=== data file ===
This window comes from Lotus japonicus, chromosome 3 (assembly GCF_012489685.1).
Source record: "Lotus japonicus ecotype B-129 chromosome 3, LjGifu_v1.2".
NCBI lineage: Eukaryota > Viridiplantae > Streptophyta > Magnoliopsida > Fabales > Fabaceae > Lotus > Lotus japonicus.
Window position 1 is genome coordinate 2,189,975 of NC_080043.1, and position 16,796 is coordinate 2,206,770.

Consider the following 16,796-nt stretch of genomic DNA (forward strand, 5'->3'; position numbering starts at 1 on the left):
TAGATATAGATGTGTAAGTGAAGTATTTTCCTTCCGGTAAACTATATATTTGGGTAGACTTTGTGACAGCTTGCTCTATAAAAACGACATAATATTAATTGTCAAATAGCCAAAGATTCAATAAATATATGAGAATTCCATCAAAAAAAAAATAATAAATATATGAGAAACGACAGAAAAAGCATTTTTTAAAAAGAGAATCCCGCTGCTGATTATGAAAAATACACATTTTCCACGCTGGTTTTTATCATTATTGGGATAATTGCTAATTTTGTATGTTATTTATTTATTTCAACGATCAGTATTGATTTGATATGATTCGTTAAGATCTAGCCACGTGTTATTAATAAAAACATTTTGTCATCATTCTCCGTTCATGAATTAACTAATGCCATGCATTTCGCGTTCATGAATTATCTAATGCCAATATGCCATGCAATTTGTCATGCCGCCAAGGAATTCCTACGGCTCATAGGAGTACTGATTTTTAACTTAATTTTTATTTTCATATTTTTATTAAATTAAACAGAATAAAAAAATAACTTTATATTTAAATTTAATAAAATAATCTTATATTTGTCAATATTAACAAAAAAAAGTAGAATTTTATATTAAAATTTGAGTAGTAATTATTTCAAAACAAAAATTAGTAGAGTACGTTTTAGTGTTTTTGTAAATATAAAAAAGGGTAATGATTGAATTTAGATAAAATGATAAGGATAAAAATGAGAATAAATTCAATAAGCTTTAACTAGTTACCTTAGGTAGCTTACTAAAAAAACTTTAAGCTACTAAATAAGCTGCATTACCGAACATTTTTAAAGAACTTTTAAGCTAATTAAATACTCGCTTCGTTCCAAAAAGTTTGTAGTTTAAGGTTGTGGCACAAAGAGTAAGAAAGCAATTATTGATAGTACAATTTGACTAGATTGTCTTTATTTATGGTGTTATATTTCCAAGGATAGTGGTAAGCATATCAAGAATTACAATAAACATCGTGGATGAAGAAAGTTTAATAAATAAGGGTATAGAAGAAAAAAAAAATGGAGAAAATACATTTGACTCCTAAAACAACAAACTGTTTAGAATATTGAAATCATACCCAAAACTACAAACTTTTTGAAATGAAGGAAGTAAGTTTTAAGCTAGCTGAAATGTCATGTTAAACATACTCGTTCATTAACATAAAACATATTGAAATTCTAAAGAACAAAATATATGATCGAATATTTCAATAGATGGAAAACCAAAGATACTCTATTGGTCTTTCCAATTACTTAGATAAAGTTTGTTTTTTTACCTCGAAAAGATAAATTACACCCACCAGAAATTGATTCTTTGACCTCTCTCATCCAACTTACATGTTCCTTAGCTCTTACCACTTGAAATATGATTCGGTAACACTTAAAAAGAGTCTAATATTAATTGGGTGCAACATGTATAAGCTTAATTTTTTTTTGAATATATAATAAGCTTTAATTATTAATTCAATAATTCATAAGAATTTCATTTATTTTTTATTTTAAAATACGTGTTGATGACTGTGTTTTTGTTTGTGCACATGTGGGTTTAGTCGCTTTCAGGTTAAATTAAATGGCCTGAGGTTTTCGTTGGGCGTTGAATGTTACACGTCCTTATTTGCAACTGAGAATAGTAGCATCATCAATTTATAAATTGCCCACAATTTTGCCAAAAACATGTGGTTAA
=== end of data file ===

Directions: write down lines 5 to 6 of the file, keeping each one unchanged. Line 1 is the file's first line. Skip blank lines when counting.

Consider the following 16,796-nt stretch of genomic DNA (forward strand, 5'->3'; position numbering starts at 1 on the left):
TAGATATAGATGTGTAAGTGAAGTATTTTCCTTCCGGTAAACTATATATTTGGGTAGACTTTGTGACAGCTTGCTCTATAAAAACGACATAATATTAATTGTCAAATAGCCAAAGATTCAATAAATATATGAGAATTCCATCAAAAAAAAAATAATAAATATATGAGAAACGACAGAAAAAGCATTTTTTAAAAAGAGAATCCCGCTGCTGATTATGAAAAATACACATTTTCCACGCTGGTTTTTATCATTATTGGGATAATTGCTAATTTTGTATGTTATTTATTTATTTCAACGATCAGTATTGATTTGATATGATTCGTTAAGATCTAGCCACGTGTTATTAATAAAAACATTTTGTCATCATTCTCCGTTCATGAATTAACTAATGCCATGCATTTCGCGTTCATGAATTATCTAATGCCAATATGCCATGCAATTTGTCATGCCGCCAAGGAATTCCTACGGCTCATAGGAGTACTGATTTTTAACTTAATTTTTATTTTCATATTTTTATTAAATTAAACAGAATAAAAAAATAACTTTATATTTAAATTTAATAAAATAATCTTATATTTGTCAATATTAACAAAAAAAAGTAGAATTTTATATTAAAATTTGAGTAGTAATTATTTCAAAACAAAAATTAGTAGAGTACGTTTTAGTGTTTTTGTAAATATAAAAAAGGGTAATGATTGAATTTAGATAAAATGATAAGGATAAAAATGAGAATAAATTCAATAAGCTTTAACTAGTTACCTTAGGTAGCTTACTAAAAAAACTTTAAGCTACTAAATAAGCTGCATTACCGAACATTTTTAAAGAACTTTTAAGCTAATTAAATACTCGCTTCGTTCCAAAAAGTTTGTAGTTTAAGGTTGTGGCACAAAGAGTAAGAAAGCAATTATTGATAGTACAATTTGACTAGATTGTCTTTATTTATGGTGTTATATTTCCAAGGATAGTGGTAAGCATATCAAGAATTACAATAAACATCGTGGATGAAGAAAGTTTAATAAATAAGGGTATAGAAGAAAAAAAAAATGGAGAAAATACATTTGACTCCTAAAACAACAAACTGTTTAGAATATTGAAATCATACCCAAAACTACAAACTTTTTGAAATGAAGGAAGTAAGTTTTAAGCTAGCTGAAATGTCATGTTAAACATACTCGTTCATTAACATAAAACATATTGAAATTCTAAAGAACAAAATATATGATCGAATATTTCAATAGATGGAAAACCAAAGATACTCTATTGGTCTTTCCAATTACTTAGATAAAGTTTGTTTTTTTACCTCGAAAAGATAAATTACACCCACCAGAAATTGATTCTTTGACCTCTCTCATCCAACTTACATGTTCCTTAGCTCTTACCACTTGAAATATGATTCGGTAACACTTAAAAAGAGTCTAATATTAATTGGGTGCAACATGTATAAGCTTAATTTTTTTTTGAATATATAATAAGCTTTAATTATTAATTCAATAATTCATAAGAATTTCATTTATTTTTTATTTTAAAATACGTGTTGATGACTGTGTTTTTGTTTGTGCACATGTGGGTTTAGTCGCTTTCAGGTTAAATTAAATGGCCTGAGGTTTTCGTTGGGCGTTGAATGTTACACGTCCTTATTTGCAACTGAGAATAGTAGCATCATCAATTTATAAATTGCCCACAATTTTGCCAAAAACATGTGGTTAA